For the last several years, there has been a very invasive weed in my yard and some of my garden beds. It sends out the tiniest little trailing roots and then sends up new leaves a foot and a half away from where it was before. I have tried all kinds of things to get rid of this weed, even digging up part of the yard trying get all these roots out of the soil. But it just grows back.
This year I have put down a large 15’ x 15’ black plastic tarp over the area with these weeds. I am going to smother them. They’ll get no water or light. And everyone in the neighborhood is wondering what on earth is going on.
Other places in the garden I put down a thick layer of mulch. When the mulch is thick enough, it prevents the weeds from germinating.
How does this work spiritually? How can we smother the mental weeds in our thinking? How can we prevent ungodlike thoughts from germinating and growing in our hearts and minds?
- As always, Jesus has the answer. How did he do it?
- Well actually, there were lots of things he did.
- He got up early to pray, to commune with God, to listen, to learn, and to love. (Mark 1:35)
- He only spoke what God told him to. (John 12:49, 50)
- He did God’s will, not his own. (John 5:30)
- He did not judge people or situations based on what was happening on the surface appearance of things. (John 7:24)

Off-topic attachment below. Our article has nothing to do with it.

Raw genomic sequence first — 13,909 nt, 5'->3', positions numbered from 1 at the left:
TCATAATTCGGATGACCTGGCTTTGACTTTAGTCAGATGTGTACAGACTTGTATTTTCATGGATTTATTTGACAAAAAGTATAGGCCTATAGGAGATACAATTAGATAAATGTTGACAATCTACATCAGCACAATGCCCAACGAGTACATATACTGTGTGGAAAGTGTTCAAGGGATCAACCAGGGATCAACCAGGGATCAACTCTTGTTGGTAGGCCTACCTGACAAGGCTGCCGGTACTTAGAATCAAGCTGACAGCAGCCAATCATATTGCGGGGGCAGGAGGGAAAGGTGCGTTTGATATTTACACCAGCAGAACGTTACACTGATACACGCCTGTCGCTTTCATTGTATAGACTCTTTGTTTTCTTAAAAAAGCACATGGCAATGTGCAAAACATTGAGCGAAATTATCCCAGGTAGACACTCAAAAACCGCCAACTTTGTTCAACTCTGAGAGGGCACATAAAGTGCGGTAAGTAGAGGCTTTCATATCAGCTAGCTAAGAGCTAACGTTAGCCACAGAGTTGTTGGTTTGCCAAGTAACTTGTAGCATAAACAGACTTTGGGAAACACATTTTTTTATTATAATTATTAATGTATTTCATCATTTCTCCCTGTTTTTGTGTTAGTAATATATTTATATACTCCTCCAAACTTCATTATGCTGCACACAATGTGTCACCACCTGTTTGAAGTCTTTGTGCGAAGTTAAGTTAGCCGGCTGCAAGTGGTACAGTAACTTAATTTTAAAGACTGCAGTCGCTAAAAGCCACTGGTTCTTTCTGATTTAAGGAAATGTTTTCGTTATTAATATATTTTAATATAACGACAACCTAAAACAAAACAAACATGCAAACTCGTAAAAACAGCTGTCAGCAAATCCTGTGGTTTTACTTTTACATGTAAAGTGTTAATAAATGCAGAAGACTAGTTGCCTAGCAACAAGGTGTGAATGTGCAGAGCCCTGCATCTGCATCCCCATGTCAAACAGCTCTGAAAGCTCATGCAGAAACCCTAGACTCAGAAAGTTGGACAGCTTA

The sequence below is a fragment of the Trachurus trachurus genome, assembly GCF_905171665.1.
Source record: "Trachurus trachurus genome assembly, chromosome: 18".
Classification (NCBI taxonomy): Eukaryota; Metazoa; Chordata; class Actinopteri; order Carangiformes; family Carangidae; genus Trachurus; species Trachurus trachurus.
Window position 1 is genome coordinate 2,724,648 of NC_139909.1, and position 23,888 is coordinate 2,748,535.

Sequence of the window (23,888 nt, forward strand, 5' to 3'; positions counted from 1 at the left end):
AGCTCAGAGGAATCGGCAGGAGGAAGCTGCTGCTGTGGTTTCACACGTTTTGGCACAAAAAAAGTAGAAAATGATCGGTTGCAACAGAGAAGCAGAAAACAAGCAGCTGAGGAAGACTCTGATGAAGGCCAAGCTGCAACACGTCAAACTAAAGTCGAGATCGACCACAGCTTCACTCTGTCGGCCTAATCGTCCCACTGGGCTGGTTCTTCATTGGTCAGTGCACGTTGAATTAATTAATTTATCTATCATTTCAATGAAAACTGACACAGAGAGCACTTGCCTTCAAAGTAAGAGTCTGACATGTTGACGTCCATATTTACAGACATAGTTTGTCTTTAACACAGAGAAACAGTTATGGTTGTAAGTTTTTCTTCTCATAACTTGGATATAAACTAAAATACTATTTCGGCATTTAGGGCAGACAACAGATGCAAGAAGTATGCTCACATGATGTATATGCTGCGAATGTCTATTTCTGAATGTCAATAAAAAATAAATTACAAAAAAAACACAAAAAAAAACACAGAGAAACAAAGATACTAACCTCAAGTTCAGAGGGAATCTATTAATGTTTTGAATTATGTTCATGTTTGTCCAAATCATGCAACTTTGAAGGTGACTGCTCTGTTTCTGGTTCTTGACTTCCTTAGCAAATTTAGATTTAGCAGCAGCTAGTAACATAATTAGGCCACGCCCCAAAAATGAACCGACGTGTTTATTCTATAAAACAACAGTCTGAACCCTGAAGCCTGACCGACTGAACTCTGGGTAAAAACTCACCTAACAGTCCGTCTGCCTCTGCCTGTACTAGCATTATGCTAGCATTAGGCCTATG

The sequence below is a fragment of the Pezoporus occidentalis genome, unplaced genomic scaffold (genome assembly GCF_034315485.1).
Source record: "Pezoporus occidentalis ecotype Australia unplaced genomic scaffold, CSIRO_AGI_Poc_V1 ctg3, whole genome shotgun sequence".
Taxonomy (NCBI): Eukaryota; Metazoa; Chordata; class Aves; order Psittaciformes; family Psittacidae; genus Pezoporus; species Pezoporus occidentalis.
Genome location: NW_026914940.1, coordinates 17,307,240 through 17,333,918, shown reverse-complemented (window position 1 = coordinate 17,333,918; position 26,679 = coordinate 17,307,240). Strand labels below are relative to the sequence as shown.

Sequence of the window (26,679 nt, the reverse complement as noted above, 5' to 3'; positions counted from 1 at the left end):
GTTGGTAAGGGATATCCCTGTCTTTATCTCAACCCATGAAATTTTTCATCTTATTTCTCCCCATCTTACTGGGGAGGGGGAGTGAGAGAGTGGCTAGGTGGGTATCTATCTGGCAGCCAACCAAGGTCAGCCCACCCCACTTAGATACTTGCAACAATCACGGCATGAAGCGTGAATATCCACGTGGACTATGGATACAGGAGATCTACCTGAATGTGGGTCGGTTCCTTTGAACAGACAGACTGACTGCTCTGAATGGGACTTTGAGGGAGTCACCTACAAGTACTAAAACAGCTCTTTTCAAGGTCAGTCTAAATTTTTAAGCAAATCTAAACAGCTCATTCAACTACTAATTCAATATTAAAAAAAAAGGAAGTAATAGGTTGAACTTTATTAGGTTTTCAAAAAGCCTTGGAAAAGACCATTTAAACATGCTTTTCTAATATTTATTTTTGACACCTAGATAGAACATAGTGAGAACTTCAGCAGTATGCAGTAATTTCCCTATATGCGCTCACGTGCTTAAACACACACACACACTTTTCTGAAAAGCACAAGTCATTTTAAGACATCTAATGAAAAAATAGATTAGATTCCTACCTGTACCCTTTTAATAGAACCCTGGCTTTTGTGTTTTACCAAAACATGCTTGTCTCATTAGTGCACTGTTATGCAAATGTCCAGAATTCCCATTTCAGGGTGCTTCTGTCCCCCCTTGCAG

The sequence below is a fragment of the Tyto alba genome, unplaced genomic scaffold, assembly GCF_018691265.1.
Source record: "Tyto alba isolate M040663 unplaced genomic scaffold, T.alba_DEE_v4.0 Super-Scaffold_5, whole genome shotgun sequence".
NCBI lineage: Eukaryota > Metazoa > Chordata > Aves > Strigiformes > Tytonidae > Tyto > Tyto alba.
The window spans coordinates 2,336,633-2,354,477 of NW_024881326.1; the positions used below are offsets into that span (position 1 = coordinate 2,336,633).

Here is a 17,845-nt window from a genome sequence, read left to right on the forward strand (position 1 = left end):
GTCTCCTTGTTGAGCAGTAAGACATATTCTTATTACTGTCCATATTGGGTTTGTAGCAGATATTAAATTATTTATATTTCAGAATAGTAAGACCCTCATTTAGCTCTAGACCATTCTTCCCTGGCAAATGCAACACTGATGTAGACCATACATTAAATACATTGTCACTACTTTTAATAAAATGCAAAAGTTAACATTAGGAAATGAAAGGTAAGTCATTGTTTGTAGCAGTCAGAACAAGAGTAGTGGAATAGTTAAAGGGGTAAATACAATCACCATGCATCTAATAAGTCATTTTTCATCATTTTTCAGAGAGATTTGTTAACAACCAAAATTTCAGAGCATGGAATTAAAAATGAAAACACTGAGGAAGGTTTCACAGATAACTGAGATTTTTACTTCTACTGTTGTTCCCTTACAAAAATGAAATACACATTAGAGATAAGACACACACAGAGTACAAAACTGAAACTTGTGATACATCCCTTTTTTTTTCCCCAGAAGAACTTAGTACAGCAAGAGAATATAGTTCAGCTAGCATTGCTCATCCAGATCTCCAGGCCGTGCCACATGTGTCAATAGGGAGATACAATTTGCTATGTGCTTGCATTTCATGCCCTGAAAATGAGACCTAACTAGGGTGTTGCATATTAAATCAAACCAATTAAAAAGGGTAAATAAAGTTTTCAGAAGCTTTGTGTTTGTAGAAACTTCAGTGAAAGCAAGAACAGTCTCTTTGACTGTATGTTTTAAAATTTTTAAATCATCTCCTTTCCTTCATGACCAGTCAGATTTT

- He knew the Scriptures and understood their spiritual meaning.
- He was so conscious of the presence of the kingdom of heaven, (Matthew 4:17 ) that the so-called kingdom of this world did not impress him or cause him to doubt what God revealed to him.
- For example, that’s why he could say that Jairus’s daughter and Lazarus were not dead. He saw that in the kingdom of heaven there is no death. (Luke 8:52; John 11:11) He bore witness to that fact and they were both restored to life.
I could go on, but you get the idea.
This is the spiritual mulch Jesus used to prevent weeds, or ungodlike thoughts, from even germinating in his thinking. He was so conscious of his relationship with the Father, his oneness with God, the seeds of evil could not even come close to him. (John 14:11)
Because we do already have the mind of Christ, we have these same spiritual resources that Jesus did. We have the same abilities to think like Jesus did. And we can act with this spiritual birthright of ours.
Break up your fallow ground
Another aspect of cultivating our gardens that is helpful is breaking up fallow ground.
What is fallow ground? It’s either land that was plowed at one point but not planted for several years, or it hasn’t been plowed at all.
In the Old Testament, it’s used as a metaphor for neglecting the moral and spiritual way of life God has shown us. I love both of these translations
For thus saith the LORD to the men of Judah and Jerusalem, Break up your fallow ground, and sow not among thorns. Jeremiah 4:3 KJV
The New Living Translation brings out the intended metaphor:
This is what the LORD says to the people of Judah and Jerusalem:
“Plow up the hard ground of your hearts!
Do not waste your good seed among thorns. Jeremiah 4:3 NLT
Does that sound familiar. This is what we’ve been talking about.